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Archive for October 17th, 2006

The Parousians

Name of a Catholic student group at LSU, who would like the world to know they’re fighting Planned Parenthood et.al. A little more info over at my blog (it’s not always clear what should be a Caelum et Terra post and what should be a Light on Dark Water post).

Maclin Horton

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Pope Benedict XVI, a few weeks ago, caused quite an uproar when he quoted a
medieval Byzantine emperor’s anti-Islamic polemics in the introductory remarks
to a discourse on reason, religion, and violence.

The passage, which the Pope quoted without comment, was understandably
offensive to Muslims, though Benedict has since gone to great lengths to
distance himself from it, leaving the rest of us to wonder what in the world he
was thinking.

Meanwhile, the point of the address itself has mostly been lost.

To whit, paraphrasing: the moral law is the manifestation of the nature of
God. Hence, God acts in harmony with that Law, and in harmony with reason. God’s
transcendence does not extend to contraditction of moral law and/or of reason.
Therefore violence in the name of religion is a contradiction in terms.

So far, so good.

However, the Pope seemed to focus on Islamic tendencies to overemphasize
the transcendence of God, to the point of portraying the moral law as arbitrary,
and paid little attention to Christianity’s own problematic history.

True, he did mention Blessed Duns Scotus, somewhat unfairly confusing the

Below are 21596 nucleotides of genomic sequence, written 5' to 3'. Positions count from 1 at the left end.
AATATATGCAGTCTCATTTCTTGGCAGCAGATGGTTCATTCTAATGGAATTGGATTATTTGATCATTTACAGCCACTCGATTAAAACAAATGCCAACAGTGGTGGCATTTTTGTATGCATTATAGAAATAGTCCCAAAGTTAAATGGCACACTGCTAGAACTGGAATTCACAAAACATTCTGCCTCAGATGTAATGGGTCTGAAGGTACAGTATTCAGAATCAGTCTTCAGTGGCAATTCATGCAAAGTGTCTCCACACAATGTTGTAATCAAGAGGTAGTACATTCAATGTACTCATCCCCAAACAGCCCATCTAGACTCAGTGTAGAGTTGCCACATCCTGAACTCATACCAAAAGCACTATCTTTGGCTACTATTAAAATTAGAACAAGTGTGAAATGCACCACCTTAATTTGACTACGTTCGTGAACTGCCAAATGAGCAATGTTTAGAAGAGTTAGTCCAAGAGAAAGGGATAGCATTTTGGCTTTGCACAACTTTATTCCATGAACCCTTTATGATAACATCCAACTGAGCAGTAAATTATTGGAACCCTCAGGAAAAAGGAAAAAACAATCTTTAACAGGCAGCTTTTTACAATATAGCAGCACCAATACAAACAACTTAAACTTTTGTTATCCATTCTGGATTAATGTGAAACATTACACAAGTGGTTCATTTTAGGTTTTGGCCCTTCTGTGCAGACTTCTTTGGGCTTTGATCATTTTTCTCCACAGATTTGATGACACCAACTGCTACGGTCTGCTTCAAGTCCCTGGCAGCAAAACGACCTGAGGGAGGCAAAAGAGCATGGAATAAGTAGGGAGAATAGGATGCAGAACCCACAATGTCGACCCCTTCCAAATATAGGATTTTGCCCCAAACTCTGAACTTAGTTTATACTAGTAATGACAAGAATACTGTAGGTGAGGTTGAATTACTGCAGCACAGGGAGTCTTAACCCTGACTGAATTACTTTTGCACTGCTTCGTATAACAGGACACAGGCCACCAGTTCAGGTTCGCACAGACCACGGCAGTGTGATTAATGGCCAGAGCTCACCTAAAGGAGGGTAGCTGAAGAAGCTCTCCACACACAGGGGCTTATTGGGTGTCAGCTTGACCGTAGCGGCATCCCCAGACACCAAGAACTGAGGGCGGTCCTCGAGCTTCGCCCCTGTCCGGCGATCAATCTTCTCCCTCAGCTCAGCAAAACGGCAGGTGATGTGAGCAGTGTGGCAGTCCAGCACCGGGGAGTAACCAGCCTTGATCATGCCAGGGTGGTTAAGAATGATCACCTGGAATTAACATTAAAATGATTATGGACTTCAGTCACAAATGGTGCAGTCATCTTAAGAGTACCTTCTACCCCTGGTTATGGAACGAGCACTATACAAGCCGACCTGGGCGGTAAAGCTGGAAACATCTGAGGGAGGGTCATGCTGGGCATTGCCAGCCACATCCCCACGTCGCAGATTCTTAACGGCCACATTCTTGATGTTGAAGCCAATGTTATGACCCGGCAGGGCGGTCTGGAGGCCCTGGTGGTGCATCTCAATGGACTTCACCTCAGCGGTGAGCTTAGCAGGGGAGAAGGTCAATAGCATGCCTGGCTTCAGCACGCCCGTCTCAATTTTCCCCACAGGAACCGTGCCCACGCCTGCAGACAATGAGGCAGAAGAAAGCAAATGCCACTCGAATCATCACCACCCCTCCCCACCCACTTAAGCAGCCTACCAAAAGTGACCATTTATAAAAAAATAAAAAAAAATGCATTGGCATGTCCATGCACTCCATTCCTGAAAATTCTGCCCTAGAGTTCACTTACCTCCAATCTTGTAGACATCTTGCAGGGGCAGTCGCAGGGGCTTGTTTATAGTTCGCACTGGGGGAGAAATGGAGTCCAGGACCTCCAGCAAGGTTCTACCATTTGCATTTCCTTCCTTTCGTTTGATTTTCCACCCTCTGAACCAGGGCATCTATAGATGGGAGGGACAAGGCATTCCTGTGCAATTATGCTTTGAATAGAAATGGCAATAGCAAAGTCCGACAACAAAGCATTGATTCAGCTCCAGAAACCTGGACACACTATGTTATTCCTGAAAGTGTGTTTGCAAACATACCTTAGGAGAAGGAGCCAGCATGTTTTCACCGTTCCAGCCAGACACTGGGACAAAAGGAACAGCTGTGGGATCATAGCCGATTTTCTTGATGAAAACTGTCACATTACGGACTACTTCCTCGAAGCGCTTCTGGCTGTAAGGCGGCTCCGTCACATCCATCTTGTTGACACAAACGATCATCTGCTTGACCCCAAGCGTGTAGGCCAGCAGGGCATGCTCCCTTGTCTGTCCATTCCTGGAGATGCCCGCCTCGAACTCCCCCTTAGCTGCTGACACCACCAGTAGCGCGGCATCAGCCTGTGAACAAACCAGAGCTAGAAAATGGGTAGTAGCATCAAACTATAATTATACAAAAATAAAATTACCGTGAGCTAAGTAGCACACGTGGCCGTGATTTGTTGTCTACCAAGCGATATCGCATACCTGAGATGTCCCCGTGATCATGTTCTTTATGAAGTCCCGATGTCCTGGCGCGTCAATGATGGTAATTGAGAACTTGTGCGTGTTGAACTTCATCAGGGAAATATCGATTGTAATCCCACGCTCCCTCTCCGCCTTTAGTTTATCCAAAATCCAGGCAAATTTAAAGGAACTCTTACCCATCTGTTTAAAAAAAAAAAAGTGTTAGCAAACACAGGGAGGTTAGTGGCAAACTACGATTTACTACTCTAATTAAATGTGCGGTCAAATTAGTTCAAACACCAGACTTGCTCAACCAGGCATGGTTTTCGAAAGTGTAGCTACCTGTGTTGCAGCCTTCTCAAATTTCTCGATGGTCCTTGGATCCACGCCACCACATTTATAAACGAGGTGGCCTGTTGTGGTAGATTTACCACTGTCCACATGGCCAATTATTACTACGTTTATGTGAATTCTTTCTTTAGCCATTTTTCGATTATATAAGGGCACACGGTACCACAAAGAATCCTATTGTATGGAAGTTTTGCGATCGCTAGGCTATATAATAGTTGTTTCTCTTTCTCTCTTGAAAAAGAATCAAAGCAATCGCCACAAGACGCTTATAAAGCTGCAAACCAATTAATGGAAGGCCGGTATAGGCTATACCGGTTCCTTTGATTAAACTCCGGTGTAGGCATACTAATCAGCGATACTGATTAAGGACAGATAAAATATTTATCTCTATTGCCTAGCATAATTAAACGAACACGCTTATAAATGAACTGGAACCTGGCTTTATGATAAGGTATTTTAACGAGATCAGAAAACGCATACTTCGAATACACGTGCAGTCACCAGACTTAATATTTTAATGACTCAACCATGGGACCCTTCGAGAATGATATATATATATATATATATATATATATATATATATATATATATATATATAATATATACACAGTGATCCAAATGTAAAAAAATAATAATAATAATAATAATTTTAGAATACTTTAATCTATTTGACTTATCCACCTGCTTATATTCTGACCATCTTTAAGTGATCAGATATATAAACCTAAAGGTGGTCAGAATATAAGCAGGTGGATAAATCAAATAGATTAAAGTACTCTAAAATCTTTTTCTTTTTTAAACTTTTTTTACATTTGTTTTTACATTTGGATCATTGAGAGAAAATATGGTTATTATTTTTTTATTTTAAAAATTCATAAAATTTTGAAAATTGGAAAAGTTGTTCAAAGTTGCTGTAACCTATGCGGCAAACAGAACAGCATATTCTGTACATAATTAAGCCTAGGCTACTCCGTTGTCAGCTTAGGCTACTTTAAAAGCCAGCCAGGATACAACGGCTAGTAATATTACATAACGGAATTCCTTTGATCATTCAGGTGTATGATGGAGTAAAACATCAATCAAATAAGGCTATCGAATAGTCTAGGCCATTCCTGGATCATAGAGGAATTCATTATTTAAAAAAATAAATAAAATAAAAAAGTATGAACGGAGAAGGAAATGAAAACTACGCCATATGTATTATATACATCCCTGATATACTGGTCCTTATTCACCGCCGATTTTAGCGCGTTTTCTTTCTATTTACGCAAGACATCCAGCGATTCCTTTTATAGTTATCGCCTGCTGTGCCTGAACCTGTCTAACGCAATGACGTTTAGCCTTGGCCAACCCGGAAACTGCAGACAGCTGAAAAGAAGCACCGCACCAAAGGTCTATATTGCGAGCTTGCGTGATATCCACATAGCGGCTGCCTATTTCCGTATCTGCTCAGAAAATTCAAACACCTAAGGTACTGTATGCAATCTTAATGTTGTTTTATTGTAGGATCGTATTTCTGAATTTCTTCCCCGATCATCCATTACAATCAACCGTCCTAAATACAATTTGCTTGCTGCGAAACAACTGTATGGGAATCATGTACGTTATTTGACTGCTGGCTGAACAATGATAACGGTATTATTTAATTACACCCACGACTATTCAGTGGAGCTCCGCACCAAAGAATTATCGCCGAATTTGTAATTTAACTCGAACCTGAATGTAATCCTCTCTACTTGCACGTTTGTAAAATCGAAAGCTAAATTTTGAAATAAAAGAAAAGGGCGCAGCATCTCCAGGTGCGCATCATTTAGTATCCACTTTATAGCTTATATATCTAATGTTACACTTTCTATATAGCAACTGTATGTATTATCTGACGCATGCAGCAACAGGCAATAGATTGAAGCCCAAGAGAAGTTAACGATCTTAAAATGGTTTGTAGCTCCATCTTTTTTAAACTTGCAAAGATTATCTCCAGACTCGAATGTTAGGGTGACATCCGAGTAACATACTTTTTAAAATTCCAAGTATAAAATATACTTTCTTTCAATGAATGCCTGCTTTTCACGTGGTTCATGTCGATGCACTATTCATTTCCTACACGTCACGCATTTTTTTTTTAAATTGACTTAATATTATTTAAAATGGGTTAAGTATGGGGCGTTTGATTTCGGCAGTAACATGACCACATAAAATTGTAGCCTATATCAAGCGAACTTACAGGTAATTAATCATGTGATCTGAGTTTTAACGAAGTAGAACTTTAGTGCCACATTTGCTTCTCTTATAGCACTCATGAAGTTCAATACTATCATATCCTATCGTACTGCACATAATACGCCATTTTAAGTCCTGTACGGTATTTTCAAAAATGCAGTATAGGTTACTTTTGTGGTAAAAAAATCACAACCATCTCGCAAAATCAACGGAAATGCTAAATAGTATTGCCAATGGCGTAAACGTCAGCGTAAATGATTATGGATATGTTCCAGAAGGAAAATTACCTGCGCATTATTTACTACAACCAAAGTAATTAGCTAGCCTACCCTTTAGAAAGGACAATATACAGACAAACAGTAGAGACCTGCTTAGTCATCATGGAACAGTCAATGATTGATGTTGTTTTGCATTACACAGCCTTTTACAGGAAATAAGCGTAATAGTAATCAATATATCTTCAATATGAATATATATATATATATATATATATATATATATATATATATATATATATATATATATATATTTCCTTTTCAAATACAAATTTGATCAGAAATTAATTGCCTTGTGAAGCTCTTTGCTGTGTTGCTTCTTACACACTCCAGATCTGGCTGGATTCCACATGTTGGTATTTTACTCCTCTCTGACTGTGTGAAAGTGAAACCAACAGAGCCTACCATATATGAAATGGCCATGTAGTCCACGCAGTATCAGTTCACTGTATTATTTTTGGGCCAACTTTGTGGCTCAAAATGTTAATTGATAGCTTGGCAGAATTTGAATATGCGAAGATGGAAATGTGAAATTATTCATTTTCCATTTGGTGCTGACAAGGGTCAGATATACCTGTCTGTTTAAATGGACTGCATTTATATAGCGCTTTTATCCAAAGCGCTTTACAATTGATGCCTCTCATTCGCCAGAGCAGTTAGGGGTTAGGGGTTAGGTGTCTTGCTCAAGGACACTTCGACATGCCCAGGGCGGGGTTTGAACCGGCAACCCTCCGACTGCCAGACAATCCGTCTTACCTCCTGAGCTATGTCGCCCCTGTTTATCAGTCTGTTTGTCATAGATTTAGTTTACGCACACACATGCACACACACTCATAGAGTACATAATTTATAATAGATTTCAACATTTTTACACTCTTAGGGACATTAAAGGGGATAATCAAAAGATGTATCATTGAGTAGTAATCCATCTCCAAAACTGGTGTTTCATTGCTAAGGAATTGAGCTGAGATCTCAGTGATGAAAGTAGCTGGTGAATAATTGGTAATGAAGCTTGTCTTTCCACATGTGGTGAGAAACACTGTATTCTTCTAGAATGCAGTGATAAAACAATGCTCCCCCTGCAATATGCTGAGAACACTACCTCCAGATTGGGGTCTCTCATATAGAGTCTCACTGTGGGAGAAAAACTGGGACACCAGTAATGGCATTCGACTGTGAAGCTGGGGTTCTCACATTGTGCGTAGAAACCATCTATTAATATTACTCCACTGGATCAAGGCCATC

Subtle Doctor with the aberrational doctrines of some of his midguided
disciples. To characterize Scotus as a nominalist is sort of like calling
Aquinas a rationalist. Yes, there is some connection, but no, the charge is not
accurate.

But Benedict mentioned not at all the history of forced conversions (St.
Olaf in Scandinavia, St. Vladimir in Rus, Charlemagne among the Franks, and so
on), nor the "holy wars" against Islam, nor the persecution and execution of
heretics.

The Western tradition has problems of its own regarding religious
violence.

Nor is this merely ancient history: in modern America there are religious
zealots who consider violence in the name of God perfectly acceptable, from
those who kill abortionists ("the Army of God") to those Zionist and Christian
Zionist apologists for total war, to those who confuse the new Manifest Destiny
with the Will of God. For that matter, readers of this weblog know only too well
that there are modern Catholics who think violence in the name of religion is
justifiable. And who can forget- though we wish we could- the pulp fiction best
seller from the 90s, Bud McFarlane’s Pierced by a Sword, quite possibly
the worst novel I have ever read. I mean it is so bad I couldn’t put it down; it
was utterly fascinating in its ineptitude. But the Catholic subculture ate it
up. For those fortunate enough to have never read the thing, it ends up with